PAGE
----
Individual- statt Standard-Software für CRM und MarTech liegt im Trend

Review 2019 Part 2: A trend? Tesla and Lyft develop individual software applications in the field of CRM

There has always been individual programming for CRM and MarTech, but it has rarely been reported. Lately mostly only for certain modules or special areas. Templates or standards have been developed for each industry. This gave the impression that individual programming is no longer necessary. But it seems: Individual instead of standard software for CRM and MarTech is in trend.

Individual instead of standard software for CRM and MarTech is the trend:

30 years ago I started my professional career with Yves Rocher. Within my 8 years I was allowed to supervise many development projects in which users and IT had to be coordinated. At that time everything was individually tailored to the needs of the users. No standard. The software market has been changing for about 20 years. More and more standard software came on the market. All based on the SAP ERP model. Especially the weaknesses of ERP providers led to a still growing market for new software: CRM and MarTech software.

And the market is growing and growing

Current market assessment is: “The global CRM software market was valued at about $25.5 billion in 2018 and is expected to grow to $36.53 billion at a CAGR of 9.4% through 2022. Major players in the market are Salesforce, Microsoft, Oracle, SAP and SugarCRM. Source: BusinessWire (explanation of the abbreviation: CAGR stands for Compound Annual Growth Rate, source Wikipedia) The Gartner analyst team even speaks of a higher figure for 2018: “Worldwide spending on customer experience and relationship management (CRM) software grew 15.6% to reach $48.2 billion in 2018 …”.

With Customizing to individualize the standard

With these CRM and MarTech providers, the term “customizing” was also added. This means that you do not have to stick to the standard, but can customize the product to your needs with your own programmers or service providers.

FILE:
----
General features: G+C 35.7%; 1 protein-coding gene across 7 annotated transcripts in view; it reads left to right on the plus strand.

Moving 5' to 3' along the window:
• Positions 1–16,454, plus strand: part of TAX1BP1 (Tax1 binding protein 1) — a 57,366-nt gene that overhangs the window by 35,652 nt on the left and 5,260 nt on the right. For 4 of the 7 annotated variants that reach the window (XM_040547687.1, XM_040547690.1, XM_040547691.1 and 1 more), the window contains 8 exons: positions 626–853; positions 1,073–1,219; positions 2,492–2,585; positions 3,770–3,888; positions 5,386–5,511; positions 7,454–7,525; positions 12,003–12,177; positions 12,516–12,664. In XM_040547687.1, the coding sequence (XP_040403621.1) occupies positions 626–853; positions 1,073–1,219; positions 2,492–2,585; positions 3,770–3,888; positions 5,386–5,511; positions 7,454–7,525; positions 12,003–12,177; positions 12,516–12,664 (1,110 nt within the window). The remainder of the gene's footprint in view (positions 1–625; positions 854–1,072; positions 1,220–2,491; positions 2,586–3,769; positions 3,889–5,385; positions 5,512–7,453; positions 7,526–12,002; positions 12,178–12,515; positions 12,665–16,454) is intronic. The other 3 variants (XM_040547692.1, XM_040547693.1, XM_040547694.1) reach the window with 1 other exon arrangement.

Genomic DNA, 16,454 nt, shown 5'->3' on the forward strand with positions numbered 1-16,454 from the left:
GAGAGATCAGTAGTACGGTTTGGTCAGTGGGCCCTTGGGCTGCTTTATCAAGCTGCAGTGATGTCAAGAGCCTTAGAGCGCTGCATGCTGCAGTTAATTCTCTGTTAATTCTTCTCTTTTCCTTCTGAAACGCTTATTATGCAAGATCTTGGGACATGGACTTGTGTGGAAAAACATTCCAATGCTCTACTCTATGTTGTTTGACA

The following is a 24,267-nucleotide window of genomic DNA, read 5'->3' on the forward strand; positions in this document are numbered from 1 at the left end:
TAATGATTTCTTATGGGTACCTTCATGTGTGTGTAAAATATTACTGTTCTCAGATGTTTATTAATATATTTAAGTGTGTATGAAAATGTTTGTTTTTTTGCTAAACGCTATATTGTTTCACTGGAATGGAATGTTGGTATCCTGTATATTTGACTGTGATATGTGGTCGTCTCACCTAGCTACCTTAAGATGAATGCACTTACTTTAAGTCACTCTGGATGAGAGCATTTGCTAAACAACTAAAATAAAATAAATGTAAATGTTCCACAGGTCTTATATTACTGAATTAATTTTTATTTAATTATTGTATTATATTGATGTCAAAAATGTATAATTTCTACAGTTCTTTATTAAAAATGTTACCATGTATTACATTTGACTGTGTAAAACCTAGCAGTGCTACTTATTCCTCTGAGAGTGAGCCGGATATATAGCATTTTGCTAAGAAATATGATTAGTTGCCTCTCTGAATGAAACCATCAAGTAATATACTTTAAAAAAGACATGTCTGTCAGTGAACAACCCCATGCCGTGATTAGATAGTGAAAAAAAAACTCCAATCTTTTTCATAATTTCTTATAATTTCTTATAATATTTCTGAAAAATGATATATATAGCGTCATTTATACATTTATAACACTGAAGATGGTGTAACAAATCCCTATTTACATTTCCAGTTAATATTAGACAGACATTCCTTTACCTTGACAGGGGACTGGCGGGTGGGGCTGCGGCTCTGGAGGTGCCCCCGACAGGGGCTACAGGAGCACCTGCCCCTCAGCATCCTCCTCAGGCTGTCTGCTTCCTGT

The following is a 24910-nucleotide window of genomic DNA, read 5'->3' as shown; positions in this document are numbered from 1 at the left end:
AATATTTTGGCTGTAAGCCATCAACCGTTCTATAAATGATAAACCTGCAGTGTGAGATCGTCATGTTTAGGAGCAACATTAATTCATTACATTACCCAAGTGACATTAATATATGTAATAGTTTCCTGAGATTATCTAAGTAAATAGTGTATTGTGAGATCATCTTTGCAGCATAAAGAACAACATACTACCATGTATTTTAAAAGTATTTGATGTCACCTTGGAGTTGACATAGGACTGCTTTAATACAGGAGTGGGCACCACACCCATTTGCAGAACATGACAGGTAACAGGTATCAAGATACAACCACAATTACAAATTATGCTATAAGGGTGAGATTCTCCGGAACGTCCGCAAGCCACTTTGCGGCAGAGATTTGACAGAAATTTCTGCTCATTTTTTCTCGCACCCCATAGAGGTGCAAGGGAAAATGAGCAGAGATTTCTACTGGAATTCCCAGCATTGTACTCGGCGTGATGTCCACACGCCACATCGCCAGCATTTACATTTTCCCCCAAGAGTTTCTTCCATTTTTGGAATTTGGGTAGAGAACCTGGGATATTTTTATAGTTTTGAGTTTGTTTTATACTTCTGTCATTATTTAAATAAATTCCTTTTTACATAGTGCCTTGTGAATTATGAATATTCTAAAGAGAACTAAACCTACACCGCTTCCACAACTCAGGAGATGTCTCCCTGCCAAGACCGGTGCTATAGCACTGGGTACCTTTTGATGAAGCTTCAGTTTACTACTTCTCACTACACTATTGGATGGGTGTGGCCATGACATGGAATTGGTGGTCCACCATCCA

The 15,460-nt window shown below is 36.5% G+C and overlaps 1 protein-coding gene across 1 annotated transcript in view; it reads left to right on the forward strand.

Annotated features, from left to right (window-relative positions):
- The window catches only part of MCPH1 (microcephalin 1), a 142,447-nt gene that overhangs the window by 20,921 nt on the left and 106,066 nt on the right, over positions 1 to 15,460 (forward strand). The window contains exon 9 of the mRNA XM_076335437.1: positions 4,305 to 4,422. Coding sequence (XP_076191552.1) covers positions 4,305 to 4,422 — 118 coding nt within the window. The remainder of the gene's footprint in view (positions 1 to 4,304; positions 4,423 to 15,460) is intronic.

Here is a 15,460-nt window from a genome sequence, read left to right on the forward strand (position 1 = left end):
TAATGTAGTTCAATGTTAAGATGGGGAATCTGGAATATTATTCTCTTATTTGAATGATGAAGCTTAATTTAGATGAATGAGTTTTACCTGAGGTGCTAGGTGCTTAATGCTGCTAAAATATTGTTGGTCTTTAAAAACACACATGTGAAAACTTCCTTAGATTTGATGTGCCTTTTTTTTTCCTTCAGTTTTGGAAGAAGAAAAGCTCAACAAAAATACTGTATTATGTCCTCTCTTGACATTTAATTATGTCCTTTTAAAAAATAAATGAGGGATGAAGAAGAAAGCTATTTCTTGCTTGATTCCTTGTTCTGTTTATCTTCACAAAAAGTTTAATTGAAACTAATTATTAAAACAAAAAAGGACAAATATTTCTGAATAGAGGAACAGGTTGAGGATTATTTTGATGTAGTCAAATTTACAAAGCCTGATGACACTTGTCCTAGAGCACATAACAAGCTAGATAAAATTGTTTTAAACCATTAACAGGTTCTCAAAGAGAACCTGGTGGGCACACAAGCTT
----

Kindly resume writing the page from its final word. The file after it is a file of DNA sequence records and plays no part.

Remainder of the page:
Some companies stayed close to the standard and became unhappy with it. Others programmed their own world far beyond the standard in order to get a USP to the competition, to get their own processes supported to the maximum. However, in many cases this was at least as expensive as custom programming. After a few years, the big shock often came: The standard program is no longer being developed. The company had to choose a new software. And after the selection had been made, the special features of the last few years all had to be reprogrammed or customized.

But too much effort to adapt the standard software? In 2019, there were two interesting reports about this

First, Tesla reported that it is replacing Salesforce with its own CRM software. On the other hand, Uber’s competitor, Lyft, also reported that a team of about 20 people had programmed their own marketing automation solution. Individual software instead of standard solutions for CRM and MarTech is the trend.

This has also become much easier in the meantime. Already at the MarTech-Conference 2018 in Boston Scott Brinker presented Chart 67 (in the linked presentation), which clearly shows the development of Low Code and No Code (LCNC) software. In January Barry Levine from Third Door Media wrote about Scott’s ideas. In April, at the presentation of the 2019 MarTech-Landscape, Scott added to these statements. This LCNC called development allows the user to link or install apps or modules by himself.

Conclusion or final remark:

In the end it is like with AI: It is necessary to understand these functionalities, how the whole thing works. Without deeper program knowledge or interfaces this will not work.

And from a TCO (Total Cost of Ownership) point of view, it may well be cheaper in the long run to have parts or entire modules programmed individually. Especially if the USP of the company or business model can be perfectly supported and worked out. This is shown by the example of Lyft.

Picture: Pixabay
Note: This is a machine translation. It is neither 100% complete nor 100% correct. We can therefore not guarantee the result.

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